Latakia, Syria (PortSEurope) July 16, 2019 – Iran, Syria and Iraq are discussing the construction of a railway line connecting the Iran’s Imam Khomeini Port in the Persian Gulf, via Iraq, with Latakia port on the Mediterranean Sea, which from October will be leased by Iran.
The three states, heavily affected by civil war, sectarian conflicts and international embargoes, are looking ways to increase dramatically the cargo flow between them. Iran, which is pushing for the linking of the two ports, is to finance the railway section between the Iranian city of Shalamja and the Iraqi city of Basra, the agreement for which was signed during the visit of Iranian President Hassan Rouhani to Iraq in March.
The planned railway discussion involved the heads of the three countries railway administrations Najib al-Fares from Syria, Saeid Rasouli (Iran) and Taleb Jawad Kazem (Iraq).
Iran’s leasing of the container terminal in Latakia port, will allow it to gain a highly strategic foothold in the Eastern Mediterranean, 322 km by sea from key Israeli port of Haifa. Israeli media claim that Iran operates a precision missile factory on the outskirts of Latakia and very close to Russian Khmeimim Air Force Base in Syria. Iran is also working on the construction of a power plant in Latakia.
State-owned Latakia is Syria’s main commercial port. Its harbour is 135 hectares, has 32 wharfs, 18 cranes, its channel depth is 14.5 metres, the warehouses cover 62.8 hectares and can handle some three million tonnes of cargo a year.
In 2009, CMA CGM signed a concession agreement with Latakia Port General Company (LPGC) to manage and operate the container terminal for a period of 10 years (extendable to 15 years). The terminal is operated by a consortium composed of CMA CGM/Terminal Link (51%), and Souria Holding (49%), a Syrian limited liability company.
It is rumoured that Russia was against the lease of Latakia port of Iran, but Teheran has provided the Syrian government with billions of dollars of credits and significant fuel supplies. Despite their cooperation, the rivalry between Tehran and Moscow is becoming visible in post-civil war Syria.
Iran has been repeatedly asking Syria for access to its ports, due to Israeli airstrikes against its shipments via Syria’s roads and airports, but under Russian pressure, Damascus did not co-operate. Now, Teheran will have its own port which will help Iran move goods (according to Israel, also weapons) towards Lebanon.
It is believed that companies linked to Iranian Revolutionary Guard have already started using the port of Latakia, which would become the Mediterranean link on an emerging trading route through the so-called Shia crescent from Iran through Iraq.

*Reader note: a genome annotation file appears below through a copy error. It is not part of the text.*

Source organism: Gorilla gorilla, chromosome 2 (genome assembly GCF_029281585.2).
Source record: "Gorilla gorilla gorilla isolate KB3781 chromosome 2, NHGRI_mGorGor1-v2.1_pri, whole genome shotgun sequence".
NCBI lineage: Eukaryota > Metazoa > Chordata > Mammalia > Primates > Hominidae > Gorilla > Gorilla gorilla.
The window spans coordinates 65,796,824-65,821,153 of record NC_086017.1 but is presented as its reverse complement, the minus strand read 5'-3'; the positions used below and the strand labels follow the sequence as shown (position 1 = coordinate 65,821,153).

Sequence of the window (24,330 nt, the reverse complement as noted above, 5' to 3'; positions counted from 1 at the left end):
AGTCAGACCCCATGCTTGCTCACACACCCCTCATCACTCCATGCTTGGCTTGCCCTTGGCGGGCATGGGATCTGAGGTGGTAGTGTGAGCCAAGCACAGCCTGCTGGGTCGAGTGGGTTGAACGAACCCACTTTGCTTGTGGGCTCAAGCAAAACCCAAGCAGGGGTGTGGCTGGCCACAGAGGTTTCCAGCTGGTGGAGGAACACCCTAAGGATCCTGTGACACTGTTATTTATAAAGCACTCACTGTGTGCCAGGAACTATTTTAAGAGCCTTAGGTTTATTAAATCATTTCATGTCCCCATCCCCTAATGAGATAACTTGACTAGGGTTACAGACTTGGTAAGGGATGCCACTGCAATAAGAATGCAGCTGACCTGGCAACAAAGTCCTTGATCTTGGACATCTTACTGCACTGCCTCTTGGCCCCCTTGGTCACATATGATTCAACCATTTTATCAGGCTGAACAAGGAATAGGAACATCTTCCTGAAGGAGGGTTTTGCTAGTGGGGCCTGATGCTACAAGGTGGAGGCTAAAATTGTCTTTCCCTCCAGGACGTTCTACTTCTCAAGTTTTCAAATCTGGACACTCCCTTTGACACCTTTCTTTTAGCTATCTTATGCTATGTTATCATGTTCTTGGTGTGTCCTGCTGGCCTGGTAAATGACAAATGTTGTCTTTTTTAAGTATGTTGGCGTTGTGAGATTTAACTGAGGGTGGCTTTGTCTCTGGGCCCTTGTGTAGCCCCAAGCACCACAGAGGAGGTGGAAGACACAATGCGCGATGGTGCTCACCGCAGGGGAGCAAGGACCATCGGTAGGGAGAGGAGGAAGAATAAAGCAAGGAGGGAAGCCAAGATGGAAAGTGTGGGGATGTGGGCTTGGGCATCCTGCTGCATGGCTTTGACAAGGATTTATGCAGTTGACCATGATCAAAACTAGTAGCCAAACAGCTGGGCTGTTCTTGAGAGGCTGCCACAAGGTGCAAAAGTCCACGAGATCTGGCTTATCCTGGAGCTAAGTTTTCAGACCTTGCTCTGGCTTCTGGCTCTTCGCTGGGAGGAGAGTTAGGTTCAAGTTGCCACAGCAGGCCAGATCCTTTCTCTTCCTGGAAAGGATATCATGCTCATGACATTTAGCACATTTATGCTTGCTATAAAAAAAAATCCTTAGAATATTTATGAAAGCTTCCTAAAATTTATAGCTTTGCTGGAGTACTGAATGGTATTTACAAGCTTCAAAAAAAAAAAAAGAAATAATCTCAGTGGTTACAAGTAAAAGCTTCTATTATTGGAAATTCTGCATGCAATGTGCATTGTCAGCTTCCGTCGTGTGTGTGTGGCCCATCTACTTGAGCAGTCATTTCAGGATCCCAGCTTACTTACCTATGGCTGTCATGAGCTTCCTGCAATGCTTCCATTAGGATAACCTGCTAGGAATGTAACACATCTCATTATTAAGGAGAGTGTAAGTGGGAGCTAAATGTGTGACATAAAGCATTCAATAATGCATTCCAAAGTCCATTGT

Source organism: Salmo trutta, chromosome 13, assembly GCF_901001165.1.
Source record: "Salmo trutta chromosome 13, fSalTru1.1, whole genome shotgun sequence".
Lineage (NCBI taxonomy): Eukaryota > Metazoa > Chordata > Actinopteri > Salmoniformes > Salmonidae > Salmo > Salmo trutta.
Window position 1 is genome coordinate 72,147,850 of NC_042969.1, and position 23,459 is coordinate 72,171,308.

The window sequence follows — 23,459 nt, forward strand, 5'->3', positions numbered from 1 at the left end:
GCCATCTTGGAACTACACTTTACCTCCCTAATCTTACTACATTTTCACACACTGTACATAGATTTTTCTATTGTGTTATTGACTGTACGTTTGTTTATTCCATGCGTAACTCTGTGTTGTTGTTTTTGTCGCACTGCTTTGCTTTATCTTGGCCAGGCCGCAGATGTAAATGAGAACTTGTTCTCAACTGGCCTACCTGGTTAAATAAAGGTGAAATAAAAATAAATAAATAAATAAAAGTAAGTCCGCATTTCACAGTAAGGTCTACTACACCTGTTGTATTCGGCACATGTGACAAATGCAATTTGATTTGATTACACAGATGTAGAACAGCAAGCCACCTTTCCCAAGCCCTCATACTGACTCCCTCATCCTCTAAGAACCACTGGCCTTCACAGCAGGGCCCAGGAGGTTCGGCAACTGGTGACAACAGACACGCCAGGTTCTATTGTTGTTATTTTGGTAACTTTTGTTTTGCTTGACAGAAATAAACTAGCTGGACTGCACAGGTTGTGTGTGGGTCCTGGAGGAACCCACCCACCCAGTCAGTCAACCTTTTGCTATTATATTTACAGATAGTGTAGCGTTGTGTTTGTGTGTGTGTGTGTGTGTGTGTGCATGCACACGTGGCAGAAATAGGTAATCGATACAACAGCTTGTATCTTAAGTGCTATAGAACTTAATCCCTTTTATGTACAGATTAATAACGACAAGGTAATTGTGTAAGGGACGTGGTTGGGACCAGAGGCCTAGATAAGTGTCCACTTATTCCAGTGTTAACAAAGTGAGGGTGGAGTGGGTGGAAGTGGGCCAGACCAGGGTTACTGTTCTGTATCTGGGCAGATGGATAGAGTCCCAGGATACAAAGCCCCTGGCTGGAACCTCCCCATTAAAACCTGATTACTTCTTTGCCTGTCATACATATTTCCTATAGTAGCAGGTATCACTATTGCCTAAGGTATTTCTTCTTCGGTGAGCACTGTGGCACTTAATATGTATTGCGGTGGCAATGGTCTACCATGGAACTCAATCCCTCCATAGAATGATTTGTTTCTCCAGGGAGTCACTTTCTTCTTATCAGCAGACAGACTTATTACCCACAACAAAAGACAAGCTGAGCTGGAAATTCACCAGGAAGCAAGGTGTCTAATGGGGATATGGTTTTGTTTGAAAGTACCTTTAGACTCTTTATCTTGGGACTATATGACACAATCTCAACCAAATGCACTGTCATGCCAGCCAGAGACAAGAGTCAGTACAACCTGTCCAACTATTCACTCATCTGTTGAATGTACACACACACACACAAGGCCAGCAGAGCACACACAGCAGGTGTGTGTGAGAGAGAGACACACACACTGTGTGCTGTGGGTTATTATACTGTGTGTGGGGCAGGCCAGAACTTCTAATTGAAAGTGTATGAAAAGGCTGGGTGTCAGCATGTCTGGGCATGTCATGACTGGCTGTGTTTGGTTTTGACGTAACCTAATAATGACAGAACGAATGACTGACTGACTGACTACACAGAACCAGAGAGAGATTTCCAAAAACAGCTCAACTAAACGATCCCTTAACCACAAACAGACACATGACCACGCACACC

The Shia Crescent (Shiite Crescent) is the notionally crescent-shaped region of the Middle East where the majority population is Shia or where there is a strong Shia minority in the population.
Syria also signed in April a 49-year investment contract with Russian company Stroytransgaz for the expansion and operation of its port of Tartus. A total of $500 million (€449.5 million) will be invested in the reconstruction of the port, including the expansion of the port in the north and the construction of new infrastructure. As a result, its handling capacity should increase from the current 4 million to 38 million tonnes per annum.
In 2017, Russia and Syria signed an agreement on the deployment of the Russian Navy logistics station for 49 years in Tartus. The use of the port will gives Russia influence over eastern Mediterranean. It also allows the Russian Navy to expand its technical support and logistics base, located on the northern edge of the port of Tartus.
Tartus is the Russian Navy’s only Mediterranean port facility, sparing Russia’s warships the trip back to their Black Sea bases through the Bosphorus Strait and its only overseas base. In the Syrian civil war, Russia sided with and saved the regime in Damascus.
The Tartus military facility can currently accommodate up to four medium-sized vessels but only if both of its 100 m floating piers are operational. Russia also has a fortified air force base in Khmeimim, near the port of Latakia.
OAO Stroytransgaz is a Russian engineering construction company in the field of oil and gas industry, and controlled by Gennady Timchenko though the Volga Group SICAV SIF SA fund. Timchenko is from the inner circle of Russian President Putin.
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